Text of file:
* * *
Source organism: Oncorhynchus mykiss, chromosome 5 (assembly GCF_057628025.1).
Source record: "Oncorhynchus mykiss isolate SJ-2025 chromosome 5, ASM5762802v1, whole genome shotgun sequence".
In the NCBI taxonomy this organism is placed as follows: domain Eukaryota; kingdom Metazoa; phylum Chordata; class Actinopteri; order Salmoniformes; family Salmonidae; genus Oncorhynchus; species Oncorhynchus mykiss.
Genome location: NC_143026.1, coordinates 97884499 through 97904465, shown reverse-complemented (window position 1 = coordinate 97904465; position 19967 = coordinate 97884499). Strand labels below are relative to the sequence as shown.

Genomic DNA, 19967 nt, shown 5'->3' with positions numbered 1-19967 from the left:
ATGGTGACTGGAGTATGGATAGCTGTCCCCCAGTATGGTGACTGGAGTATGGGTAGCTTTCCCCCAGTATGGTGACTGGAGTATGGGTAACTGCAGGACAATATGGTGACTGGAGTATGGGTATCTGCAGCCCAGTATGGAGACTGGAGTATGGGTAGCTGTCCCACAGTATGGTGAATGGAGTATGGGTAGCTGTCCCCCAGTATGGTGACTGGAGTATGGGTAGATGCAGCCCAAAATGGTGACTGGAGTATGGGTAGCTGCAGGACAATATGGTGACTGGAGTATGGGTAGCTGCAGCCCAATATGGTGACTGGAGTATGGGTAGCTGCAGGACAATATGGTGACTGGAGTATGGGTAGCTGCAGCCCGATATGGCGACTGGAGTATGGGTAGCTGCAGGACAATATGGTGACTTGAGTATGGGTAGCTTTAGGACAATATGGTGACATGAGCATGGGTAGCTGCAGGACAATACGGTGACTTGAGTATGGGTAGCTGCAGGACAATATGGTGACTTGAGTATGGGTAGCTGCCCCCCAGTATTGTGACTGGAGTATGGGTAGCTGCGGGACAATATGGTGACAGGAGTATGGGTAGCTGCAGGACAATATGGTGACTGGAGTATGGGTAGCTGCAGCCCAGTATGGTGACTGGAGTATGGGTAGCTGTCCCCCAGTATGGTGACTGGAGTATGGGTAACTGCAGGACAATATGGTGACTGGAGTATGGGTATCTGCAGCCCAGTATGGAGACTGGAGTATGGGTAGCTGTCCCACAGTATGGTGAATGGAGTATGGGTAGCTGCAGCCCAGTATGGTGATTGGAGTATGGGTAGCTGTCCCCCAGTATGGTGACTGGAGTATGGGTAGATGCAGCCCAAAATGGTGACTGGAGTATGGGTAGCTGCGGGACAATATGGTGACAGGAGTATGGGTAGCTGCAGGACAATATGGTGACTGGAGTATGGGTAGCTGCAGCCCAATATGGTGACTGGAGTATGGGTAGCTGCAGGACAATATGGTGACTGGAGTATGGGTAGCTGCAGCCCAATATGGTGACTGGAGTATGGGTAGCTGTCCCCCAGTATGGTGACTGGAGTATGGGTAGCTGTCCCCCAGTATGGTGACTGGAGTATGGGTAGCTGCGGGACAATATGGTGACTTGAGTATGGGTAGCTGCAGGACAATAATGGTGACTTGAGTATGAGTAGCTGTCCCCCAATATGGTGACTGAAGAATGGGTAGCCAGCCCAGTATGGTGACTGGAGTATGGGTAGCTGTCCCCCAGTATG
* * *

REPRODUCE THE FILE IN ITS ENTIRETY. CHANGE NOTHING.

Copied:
Source organism: Oncorhynchus mykiss, chromosome 5 (assembly GCF_057628025.1).
Source record: "Oncorhynchus mykiss isolate SJ-2025 chromosome 5, ASM5762802v1, whole genome shotgun sequence".
In the NCBI taxonomy this organism is placed as follows: domain Eukaryota; kingdom Metazoa; phylum Chordata; class Actinopteri; order Salmoniformes; family Salmonidae; genus Oncorhynchus; species Oncorhynchus mykiss.
Genome location: NC_143026.1, coordinates 97884499 through 97904465, shown reverse-complemented (window position 1 = coordinate 97904465; position 19967 = coordinate 97884499). Strand labels below are relative to the sequence as shown.

Genomic DNA, 19967 nt, shown 5'->3' with positions numbered 1-19967 from the left:
ATGGTGACTGGAGTATGGATAGCTGTCCCCCAGTATGGTGACTGGAGTATGGGTAGCTTTCCCCCAGTATGGTGACTGGAGTATGGGTAACTGCAGGACAATATGGTGACTGGAGTATGGGTATCTGCAGCCCAGTATGGAGACTGGAGTATGGGTAGCTGTCCCACAGTATGGTGAATGGAGTATGGGTAGCTGTCCCCCAGTATGGTGACTGGAGTATGGGTAGATGCAGCCCAAAATGGTGACTGGAGTATGGGTAGCTGCAGGACAATATGGTGACTGGAGTATGGGTAGCTGCAGCCCAATATGGTGACTGGAGTATGGGTAGCTGCAGGACAATATGGTGACTGGAGTATGGGTAGCTGCAGCCCGATATGGCGACTGGAGTATGGGTAGCTGCAGGACAATATGGTGACTTGAGTATGGGTAGCTTTAGGACAATATGGTGACATGAGCATGGGTAGCTGCAGGACAATACGGTGACTTGAGTATGGGTAGCTGCAGGACAATATGGTGACTTGAGTATGGGTAGCTGCCCCCCAGTATTGTGACTGGAGTATGGGTAGCTGCGGGACAATATGGTGACAGGAGTATGGGTAGCTGCAGGACAATATGGTGACTGGAGTATGGGTAGCTGCAGCCCAGTATGGTGACTGGAGTATGGGTAGCTGTCCCCCAGTATGGTGACTGGAGTATGGGTAACTGCAGGACAATATGGTGACTGGAGTATGGGTATCTGCAGCCCAGTATGGAGACTGGAGTATGGGTAGCTGTCCCACAGTATGGTGAATGGAGTATGGGTAGCTGCAGCCCAGTATGGTGATTGGAGTATGGGTAGCTGTCCCCCAGTATGGTGACTGGAGTATGGGTAGATGCAGCCCAAAATGGTGACTGGAGTATGGGTAGCTGCGGGACAATATGGTGACAGGAGTATGGGTAGCTGCAGGACAATATGGTGACTGGAGTATGGGTAGCTGCAGCCCAATATGGTGACTGGAGTATGGGTAGCTGCAGGACAATATGGTGACTGGAGTATGGGTAGCTGCAGCCCAATATGGTGACTGGAGTATGGGTAGCTGTCCCCCAGTATGGTGACTGGAGTATGGGTAGCTGTCCCCCAGTATGGTGACTGGAGTATGGGTAGCTGCGGGACAATATGGTGACTTGAGTATGGGTAGCTGCAGGACAATAATGGTGACTTGAGTATGAGTAGCTGTCCCCCAATATGGTGACTGAAGAATGGGTAGCCAGCCCAGTATGGTGACTGGAGTATGGGTAGCTGTCCCCCAGTATG